So here’s the thing, if you have two savers working together they can really make advances in their lifestyle over the course of time. True there are many sacrifices that need to be made initially and it can be hard watching everyone else go on awesome vacations, buy new cars, new houses, furniture, fancy purses, wardrobes, etc. but it will pay off in the long run. And you can still take vacations but they just might look a bit different, maybe it’s just a weekend here or there or a camping trip. One can still have a decent quality of life when they sacrifice and save. However, if a saver is coupled with a spender animosity will eventually brew and ferment the relationship. It’s hard for one person to always go without while the other finds a way to spend. Eventually that saver is going to get sick of going without, after all what’s the end goal for them, to just watch the sender enjoying themselves while they go without?
Conclusion: If you’re a saver paired with a saver don’t buy that magazine, that could be the equivalent of a date night together (true it’s not much money but savers are savvy, you’d be surprised what they can come up with for $5-$10). If you’re a saver paired with a spender, buy the magazine…chances are they already spend 2X as much on themselves.
There Isn’t an Award Ceremony at the End of Life,
My personal take:
Let me preface this by stating that I was blessed to have two amazing sets of grandparents, they loved us grandkids unconditionally, and I treasured my time with each. That being said they were very different. Each raised their children in a 3 bedroom household, the difference being one raised 7 children and the other 3. One raised 6 boys 1 girl and the other 1 boy 2 girls…thus one was definitely a boy household and the other a girl household which was apparent even long after their children were out of the home. The girl household was well, kinda like a museum. There were plastic runners on the carpeting as not to get any dirt on the actual carpeting, a cover on the chair, it was inviting, but also a bit intimidating as a child. I never really understood why they didn’t enjoy their carpeting, the feeling on their bare feet? It was as if they were guests in someone else’s house. Though I will give them made props, their home was always in tip top shape, it was gorgeous, just always struck me as odd that they never seemed to fully “live” in it. Fast forward 20 years and that immaculate home that they kept is currently in foreclosure by it’s new owner and in ruins. I can’t help but think of those years of them walking around in that museum quality home and for what? It’s not like there’s a reward banquet when we die and we receive a lifetime achievement for a perfectly manicured lawn or home? I suppose it all boils down to priorities. We all need to prioritize…where does our housework, lawn maintenance, mental health, self care, quality time with family, etc. fall on our list of priorities.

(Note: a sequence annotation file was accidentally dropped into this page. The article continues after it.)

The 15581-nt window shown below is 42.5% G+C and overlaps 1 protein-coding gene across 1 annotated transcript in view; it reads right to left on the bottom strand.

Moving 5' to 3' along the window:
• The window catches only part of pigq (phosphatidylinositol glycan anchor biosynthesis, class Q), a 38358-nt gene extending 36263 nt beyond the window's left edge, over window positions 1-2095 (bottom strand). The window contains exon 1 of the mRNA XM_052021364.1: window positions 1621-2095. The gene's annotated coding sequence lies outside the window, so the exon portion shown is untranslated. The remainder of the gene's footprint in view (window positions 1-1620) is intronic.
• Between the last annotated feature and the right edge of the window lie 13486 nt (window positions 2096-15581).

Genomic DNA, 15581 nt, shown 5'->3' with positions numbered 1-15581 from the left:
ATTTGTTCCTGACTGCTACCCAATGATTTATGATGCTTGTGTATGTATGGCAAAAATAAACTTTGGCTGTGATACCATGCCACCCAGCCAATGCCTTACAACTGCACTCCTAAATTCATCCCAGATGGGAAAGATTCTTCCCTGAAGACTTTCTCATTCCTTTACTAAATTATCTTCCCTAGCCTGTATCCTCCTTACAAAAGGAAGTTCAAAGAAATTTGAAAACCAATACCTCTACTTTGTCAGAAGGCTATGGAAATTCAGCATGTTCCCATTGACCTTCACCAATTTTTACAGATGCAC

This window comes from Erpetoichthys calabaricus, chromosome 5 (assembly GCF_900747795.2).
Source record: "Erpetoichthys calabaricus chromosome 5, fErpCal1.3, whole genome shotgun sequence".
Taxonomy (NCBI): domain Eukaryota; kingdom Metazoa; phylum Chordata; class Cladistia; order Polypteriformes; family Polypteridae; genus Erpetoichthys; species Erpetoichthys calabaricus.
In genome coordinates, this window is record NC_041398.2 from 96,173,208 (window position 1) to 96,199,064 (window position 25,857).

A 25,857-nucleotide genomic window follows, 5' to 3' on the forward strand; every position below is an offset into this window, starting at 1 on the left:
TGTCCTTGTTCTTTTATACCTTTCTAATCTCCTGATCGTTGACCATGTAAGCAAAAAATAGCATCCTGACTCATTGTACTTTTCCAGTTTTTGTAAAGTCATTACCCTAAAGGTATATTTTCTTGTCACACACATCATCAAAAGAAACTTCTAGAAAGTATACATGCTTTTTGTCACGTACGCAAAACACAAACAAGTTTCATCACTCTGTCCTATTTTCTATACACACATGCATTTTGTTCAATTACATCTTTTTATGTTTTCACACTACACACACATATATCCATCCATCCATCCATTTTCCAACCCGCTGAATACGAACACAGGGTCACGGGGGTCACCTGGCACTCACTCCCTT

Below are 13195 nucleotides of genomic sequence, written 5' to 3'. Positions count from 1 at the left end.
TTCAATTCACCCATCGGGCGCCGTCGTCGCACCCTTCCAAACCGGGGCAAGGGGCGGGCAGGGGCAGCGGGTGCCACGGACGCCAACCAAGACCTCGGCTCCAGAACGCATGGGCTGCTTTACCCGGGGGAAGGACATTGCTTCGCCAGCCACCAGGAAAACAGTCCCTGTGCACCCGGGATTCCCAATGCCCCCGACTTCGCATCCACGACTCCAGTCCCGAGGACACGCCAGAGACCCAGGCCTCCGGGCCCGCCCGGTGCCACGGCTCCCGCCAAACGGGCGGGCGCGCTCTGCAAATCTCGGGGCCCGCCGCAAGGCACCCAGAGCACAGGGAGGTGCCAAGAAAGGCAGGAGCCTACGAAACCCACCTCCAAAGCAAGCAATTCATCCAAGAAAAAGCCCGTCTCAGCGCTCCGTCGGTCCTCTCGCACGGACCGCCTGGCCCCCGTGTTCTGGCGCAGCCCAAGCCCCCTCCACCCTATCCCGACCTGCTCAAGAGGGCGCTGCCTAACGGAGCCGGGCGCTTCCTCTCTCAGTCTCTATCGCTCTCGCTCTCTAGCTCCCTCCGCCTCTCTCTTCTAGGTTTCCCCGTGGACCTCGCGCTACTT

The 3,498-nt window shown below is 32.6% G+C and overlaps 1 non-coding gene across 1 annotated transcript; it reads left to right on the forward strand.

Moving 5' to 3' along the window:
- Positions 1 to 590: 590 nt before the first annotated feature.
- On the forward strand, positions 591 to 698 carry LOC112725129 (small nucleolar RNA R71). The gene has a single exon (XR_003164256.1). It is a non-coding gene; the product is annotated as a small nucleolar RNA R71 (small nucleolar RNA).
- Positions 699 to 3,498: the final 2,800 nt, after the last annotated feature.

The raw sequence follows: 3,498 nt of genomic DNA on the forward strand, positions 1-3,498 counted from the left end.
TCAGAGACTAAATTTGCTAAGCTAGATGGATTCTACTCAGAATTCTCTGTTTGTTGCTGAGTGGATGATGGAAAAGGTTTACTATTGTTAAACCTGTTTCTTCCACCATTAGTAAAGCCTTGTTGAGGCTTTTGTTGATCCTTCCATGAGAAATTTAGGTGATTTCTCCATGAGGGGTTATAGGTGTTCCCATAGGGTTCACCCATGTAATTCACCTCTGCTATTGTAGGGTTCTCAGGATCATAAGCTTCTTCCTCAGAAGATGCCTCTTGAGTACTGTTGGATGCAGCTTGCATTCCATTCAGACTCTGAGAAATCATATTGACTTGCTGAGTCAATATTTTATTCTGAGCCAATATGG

Conclusion: Mental Health is important and that includes self care especially when raising kids, and I suppose one could bust their butt and always put the housework, lawn, etc. before their own self care, but why? It’s not like you’re going to receive an award at the end of your life for those sacrifices. Thus, final conclusion, buy the damn magazine!!!
And there you have it, that is my twisted cycle of trying to make a decision on whether I should spend money on myself, lol! Now, if I was spending it on other’s chances are that the process wouldn’t be as contemplative. Does anyone else do that? Do you find it hard to justify spending money on yourself? How do you make that final decision on whether or not to buy that cup of coffee, magazine, or that slice of pizza?